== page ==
Global Climate Change: effects on biodiversity and ecosystems
The course aims to illustrate and connect in a logical and causal way the facts that demonstrate the existence of climate change, the process of attributing these changes to human beings, what are the fundamental skills necessary to understand the mechanisms that regulate ongoing ecological processes, why ecosystems change as climate drivers change and which ecosystem processes affect the climate, which anthropogenic activities affect the climate, what are the effects on biodiversity and how species react to climate change, what knowledge we have and how to decline it to act actively and contribute with ecological unique skills to mitigate effects of climate change and contribute to the adaptation processes.
The ongoing climate crisis involves ecosystems, biodiversity and humans.
What are the facts that confirm the change taking place? What are the causes? What are the effects on ecosystems and biodiversity?
The course aims to train students in the critical understanding of these issues by focusing on the following topics: facts that prove the existence of climate change, the energy balance on our planet, the greenhouse effect, the climate as a result of multiple climate forcings, human responsibilities, the global carbon budget, the economic sectors most responsible for greenhouse gas emissions, the role of land use change, different responsibilities depending on the lifestyle and economy of the countries, the response of species to climate change, the effects of climate change on biodiversity, the effects of climate change on ecosystems, the ecosystems most sensitive to climate change, what can be done with naturalistic and environmental skills: the role of ecology, carbon sequestration strategy: maintain carbon in ecosystems, bring back carbon in ecosystems, climate change and extinctions, the role of our species.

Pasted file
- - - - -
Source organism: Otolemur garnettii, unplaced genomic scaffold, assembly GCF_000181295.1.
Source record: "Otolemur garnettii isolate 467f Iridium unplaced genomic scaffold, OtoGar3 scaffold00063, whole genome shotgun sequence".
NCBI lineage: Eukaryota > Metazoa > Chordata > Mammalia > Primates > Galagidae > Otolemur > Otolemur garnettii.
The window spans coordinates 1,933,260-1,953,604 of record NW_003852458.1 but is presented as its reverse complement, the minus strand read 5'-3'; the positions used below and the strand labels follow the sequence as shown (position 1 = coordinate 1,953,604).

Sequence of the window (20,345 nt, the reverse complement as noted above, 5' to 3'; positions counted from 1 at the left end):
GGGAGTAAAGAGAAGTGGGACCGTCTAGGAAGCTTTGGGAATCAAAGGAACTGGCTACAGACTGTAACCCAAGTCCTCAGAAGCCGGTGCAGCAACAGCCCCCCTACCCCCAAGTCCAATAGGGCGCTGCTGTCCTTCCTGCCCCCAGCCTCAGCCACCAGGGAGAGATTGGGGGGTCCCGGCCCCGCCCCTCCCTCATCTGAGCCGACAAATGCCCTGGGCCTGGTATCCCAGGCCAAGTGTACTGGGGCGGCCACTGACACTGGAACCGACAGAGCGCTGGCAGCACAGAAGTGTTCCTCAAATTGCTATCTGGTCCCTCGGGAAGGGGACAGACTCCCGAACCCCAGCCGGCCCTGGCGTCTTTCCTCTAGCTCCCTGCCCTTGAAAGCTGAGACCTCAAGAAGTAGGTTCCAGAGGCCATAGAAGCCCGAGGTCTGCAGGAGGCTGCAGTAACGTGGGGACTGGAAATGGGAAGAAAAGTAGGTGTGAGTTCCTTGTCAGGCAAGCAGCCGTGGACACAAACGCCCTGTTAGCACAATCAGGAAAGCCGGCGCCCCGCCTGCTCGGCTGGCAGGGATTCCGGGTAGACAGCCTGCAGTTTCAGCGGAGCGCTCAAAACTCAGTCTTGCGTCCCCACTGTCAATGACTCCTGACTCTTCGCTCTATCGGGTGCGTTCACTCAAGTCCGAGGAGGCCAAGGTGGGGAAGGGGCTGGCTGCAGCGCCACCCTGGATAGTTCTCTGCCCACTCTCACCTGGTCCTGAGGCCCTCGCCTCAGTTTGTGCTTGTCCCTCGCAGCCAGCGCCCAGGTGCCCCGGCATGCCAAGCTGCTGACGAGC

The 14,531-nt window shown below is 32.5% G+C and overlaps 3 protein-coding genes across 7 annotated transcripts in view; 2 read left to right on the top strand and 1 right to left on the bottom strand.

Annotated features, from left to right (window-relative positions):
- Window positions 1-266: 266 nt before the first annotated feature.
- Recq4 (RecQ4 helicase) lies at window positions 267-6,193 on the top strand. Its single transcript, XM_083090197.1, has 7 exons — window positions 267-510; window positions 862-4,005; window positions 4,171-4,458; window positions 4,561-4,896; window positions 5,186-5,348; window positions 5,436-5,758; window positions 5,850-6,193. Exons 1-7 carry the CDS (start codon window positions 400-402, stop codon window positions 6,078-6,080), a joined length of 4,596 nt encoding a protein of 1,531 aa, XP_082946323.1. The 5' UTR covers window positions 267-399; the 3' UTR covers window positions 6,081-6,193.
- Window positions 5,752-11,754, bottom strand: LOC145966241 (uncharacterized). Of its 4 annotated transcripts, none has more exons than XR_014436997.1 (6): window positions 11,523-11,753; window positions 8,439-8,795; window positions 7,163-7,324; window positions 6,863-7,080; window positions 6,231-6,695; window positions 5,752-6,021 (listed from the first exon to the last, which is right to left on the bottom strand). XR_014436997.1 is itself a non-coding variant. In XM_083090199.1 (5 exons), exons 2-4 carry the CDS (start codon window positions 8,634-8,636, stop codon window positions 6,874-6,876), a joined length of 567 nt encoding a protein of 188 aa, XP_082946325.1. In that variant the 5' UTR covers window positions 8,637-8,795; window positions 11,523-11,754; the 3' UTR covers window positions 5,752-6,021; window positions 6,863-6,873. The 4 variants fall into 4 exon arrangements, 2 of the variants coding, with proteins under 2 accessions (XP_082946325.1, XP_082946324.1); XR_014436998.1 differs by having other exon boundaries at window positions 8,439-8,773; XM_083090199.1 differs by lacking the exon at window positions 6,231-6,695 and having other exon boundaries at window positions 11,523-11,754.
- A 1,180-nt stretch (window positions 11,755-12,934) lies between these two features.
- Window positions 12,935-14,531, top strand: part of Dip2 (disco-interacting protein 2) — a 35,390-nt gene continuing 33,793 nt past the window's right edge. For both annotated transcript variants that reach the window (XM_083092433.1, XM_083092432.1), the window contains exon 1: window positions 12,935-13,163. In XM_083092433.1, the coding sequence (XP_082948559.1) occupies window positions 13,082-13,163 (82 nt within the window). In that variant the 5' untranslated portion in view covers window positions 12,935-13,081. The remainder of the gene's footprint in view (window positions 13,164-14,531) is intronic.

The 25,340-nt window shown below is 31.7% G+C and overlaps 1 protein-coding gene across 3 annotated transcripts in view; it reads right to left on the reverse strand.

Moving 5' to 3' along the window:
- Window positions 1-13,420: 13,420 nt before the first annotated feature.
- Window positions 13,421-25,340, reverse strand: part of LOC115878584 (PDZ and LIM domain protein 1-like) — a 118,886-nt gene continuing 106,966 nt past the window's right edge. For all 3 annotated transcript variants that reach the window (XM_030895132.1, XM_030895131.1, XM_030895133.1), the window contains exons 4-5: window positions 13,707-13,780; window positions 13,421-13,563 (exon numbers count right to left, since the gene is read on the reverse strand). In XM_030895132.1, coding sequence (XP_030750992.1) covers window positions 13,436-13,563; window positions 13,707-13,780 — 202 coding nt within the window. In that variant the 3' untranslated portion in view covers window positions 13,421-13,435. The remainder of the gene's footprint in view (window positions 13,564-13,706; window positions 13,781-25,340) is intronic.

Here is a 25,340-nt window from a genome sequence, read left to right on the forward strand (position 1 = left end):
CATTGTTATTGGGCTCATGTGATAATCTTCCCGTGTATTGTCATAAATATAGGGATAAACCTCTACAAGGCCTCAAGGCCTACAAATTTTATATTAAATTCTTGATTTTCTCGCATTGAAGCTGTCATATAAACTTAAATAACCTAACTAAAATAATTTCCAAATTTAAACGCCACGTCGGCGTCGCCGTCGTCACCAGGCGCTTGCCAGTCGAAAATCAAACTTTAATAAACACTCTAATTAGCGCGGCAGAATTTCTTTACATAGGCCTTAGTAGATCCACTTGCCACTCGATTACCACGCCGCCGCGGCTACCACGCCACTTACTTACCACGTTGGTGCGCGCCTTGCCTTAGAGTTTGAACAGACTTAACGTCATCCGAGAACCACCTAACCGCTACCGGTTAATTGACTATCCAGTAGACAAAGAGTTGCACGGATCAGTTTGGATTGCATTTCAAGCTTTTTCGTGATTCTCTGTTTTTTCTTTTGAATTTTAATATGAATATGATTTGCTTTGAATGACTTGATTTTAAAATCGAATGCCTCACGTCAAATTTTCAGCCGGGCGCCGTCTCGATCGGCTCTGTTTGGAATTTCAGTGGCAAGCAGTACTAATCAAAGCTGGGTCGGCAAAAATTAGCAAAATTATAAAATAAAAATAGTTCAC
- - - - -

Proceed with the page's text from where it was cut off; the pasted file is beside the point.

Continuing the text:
- Numerical data highlighting the presence of climate change
- the increase in temperature
- the melting of glaciers
- sea level rise
- the energy balance on our planet
- the greenhouse effect
- the history of the discovery of climate change
- the climate as a result of multiple climatic forcings
- the role of the sun, volcanoes, El Nino and other known climate fingerprints
- human responsibilities: forecasting models and attribution
- carbon and carbon dioxide
- the global carbon budget
- the economic sectors most responsible for greenhouse gas emissions
- the role of land use change
- different responsibilities according to the lifestyle and economy of the countries of our planet
- the response of species to climate change
- the effects of climate change on biodiversity
- the effects of climate change on ecosystems
- the ecosystems most sensitive to climate change
- what can be done with naturalistic and environmental skills: the role of ecology
- the strategy of carbon sequestration: maintaining carbon in ecosystems, returning carbon to ecosystems
- climate change and extinctions
- the role of our species
Material (slides, scientific articles, and selected documents from IPCC AR6) made available from the teacher
The course will be divided into lectures aimed at defining a general theoretical framework and in lectures, of an applicative nature, aimed at critically discussing topics related to the causes and effects of climate change starting from topics chosen by the class and presented by the students.
The ability to elaborate, integrate and communicate the student's knowledge to third parties will be verified through 1) individual seminars held in the classroom during the lessons, followed by a discussion of the class and 2) oral examination on the topics covered during teaching.